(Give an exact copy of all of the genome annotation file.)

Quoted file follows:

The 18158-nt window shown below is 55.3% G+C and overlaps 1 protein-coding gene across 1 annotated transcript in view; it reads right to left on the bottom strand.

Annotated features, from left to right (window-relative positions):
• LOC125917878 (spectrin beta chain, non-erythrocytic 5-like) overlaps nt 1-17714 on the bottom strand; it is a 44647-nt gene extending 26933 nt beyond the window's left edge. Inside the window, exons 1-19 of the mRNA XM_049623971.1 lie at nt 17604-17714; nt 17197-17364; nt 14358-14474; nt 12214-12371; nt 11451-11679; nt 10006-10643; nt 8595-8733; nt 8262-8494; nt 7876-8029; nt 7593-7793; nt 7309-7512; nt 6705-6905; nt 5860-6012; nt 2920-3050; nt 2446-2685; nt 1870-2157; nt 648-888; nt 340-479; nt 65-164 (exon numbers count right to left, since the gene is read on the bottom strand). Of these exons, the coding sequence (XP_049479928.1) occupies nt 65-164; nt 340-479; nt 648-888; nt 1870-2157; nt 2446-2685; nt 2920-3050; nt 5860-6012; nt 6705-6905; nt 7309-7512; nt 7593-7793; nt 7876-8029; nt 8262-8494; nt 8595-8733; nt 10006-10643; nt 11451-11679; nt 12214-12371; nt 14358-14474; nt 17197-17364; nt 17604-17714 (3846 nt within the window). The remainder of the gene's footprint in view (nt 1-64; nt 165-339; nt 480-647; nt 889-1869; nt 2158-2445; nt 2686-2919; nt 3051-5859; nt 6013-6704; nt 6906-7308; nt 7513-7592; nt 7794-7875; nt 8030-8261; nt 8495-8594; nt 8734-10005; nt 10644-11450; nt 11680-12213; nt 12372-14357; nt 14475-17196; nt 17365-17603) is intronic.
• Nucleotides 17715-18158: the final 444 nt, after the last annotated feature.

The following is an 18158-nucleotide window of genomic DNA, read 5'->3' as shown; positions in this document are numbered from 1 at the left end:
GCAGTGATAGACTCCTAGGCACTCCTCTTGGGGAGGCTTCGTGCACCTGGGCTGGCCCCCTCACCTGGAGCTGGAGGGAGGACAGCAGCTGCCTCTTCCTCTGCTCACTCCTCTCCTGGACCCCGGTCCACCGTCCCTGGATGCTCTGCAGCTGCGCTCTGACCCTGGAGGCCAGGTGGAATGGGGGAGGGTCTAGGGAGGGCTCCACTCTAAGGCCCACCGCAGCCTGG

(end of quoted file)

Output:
The 18158-nt window shown below is 55.3% G+C and overlaps 1 protein-coding gene across 1 annotated transcript in view; it reads right to left on the bottom strand.

Annotated features, from left to right (window-relative positions):
• LOC125917878 (spectrin beta chain, non-erythrocytic 5-like) overlaps nt 1-17714 on the bottom strand; it is a 44647-nt gene extending 26933 nt beyond the window's left edge. Inside the window, exons 1-19 of the mRNA XM_049623971.1 lie at nt 17604-17714; nt 17197-17364; nt 14358-14474; nt 12214-12371; nt 11451-11679; nt 10006-10643; nt 8595-8733; nt 8262-8494; nt 7876-8029; nt 7593-7793; nt 7309-7512; nt 6705-6905; nt 5860-6012; nt 2920-3050; nt 2446-2685; nt 1870-2157; nt 648-888; nt 340-479; nt 65-164 (exon numbers count right to left, since the gene is read on the bottom strand). Of these exons, the coding sequence (XP_049479928.1) occupies nt 65-164; nt 340-479; nt 648-888; nt 1870-2157; nt 2446-2685; nt 2920-3050; nt 5860-6012; nt 6705-6905; nt 7309-7512; nt 7593-7793; nt 7876-8029; nt 8262-8494; nt 8595-8733; nt 10006-10643; nt 11451-11679; nt 12214-12371; nt 14358-14474; nt 17197-17364; nt 17604-17714 (3846 nt within the window). The remainder of the gene's footprint in view (nt 1-64; nt 165-339; nt 480-647; nt 889-1869; nt 2158-2445; nt 2686-2919; nt 3051-5859; nt 6013-6704; nt 6906-7308; nt 7513-7592; nt 7794-7875; nt 8030-8261; nt 8495-8594; nt 8734-10005; nt 10644-11450; nt 11680-12213; nt 12372-14357; nt 14475-17196; nt 17365-17603) is intronic.
• Nucleotides 17715-18158: the final 444 nt, after the last annotated feature.

The following is an 18158-nucleotide window of genomic DNA, read 5'->3' as shown; positions in this document are numbered from 1 at the left end:
GCAGTGATAGACTCCTAGGCACTCCTCTTGGGGAGGCTTCGTGCACCTGGGCTGGCCCCCTCACCTGGAGCTGGAGGGAGGACAGCAGCTGCCTCTTCCTCTGCTCACTCCTCTCCTGGACCCCGGTCCACCGTCCCTGGATGCTCTGCAGCTGCGCTCTGACCCTGGAGGCCAGGTGGAATGGGGGAGGGTCTAGGGAGGGCTCCACTCTAAGGCCCACCGCAGCCTGG